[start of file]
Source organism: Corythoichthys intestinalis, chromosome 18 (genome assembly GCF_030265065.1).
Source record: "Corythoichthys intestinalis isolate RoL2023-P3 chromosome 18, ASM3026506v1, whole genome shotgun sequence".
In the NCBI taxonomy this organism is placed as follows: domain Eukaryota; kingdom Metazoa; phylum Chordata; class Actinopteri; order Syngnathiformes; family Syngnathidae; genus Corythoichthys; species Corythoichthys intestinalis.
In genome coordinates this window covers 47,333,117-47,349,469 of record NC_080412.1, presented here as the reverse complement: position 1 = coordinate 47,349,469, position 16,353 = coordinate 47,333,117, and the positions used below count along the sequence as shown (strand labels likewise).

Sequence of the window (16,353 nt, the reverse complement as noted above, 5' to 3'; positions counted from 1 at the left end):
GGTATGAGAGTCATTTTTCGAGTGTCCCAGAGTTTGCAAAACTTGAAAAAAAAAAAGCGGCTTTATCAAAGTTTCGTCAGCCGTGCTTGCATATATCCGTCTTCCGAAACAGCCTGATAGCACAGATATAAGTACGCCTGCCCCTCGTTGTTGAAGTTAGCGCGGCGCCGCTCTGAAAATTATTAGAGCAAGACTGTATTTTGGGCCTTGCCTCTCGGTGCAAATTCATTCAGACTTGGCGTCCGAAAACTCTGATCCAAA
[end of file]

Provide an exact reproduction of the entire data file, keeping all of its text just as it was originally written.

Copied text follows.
Source organism: Corythoichthys intestinalis, chromosome 18 (genome assembly GCF_030265065.1).
Source record: "Corythoichthys intestinalis isolate RoL2023-P3 chromosome 18, ASM3026506v1, whole genome shotgun sequence".
In the NCBI taxonomy this organism is placed as follows: domain Eukaryota; kingdom Metazoa; phylum Chordata; class Actinopteri; order Syngnathiformes; family Syngnathidae; genus Corythoichthys; species Corythoichthys intestinalis.
In genome coordinates this window covers 47,333,117-47,349,469 of record NC_080412.1, presented here as the reverse complement: position 1 = coordinate 47,349,469, position 16,353 = coordinate 47,333,117, and the positions used below count along the sequence as shown (strand labels likewise).

Sequence of the window (16,353 nt, the reverse complement as noted above, 5' to 3'; positions counted from 1 at the left end):
GGTATGAGAGTCATTTTTCGAGTGTCCCAGAGTTTGCAAAACTTGAAAAAAAAAAAGCGGCTTTATCAAAGTTTCGTCAGCCGTGCTTGCATATATCCGTCTTCCGAAACAGCCTGATAGCACAGATATAAGTACGCCTGCCCCTCGTTGTTGAAGTTAGCGCGGCGCCGCTCTGAAAATTATTAGAGCAAGACTGTATTTTGGGCCTTGCCTCTCGGTGCAAATTCATTCAGACTTGGCGTCCGAAAACTCTGATCCAAA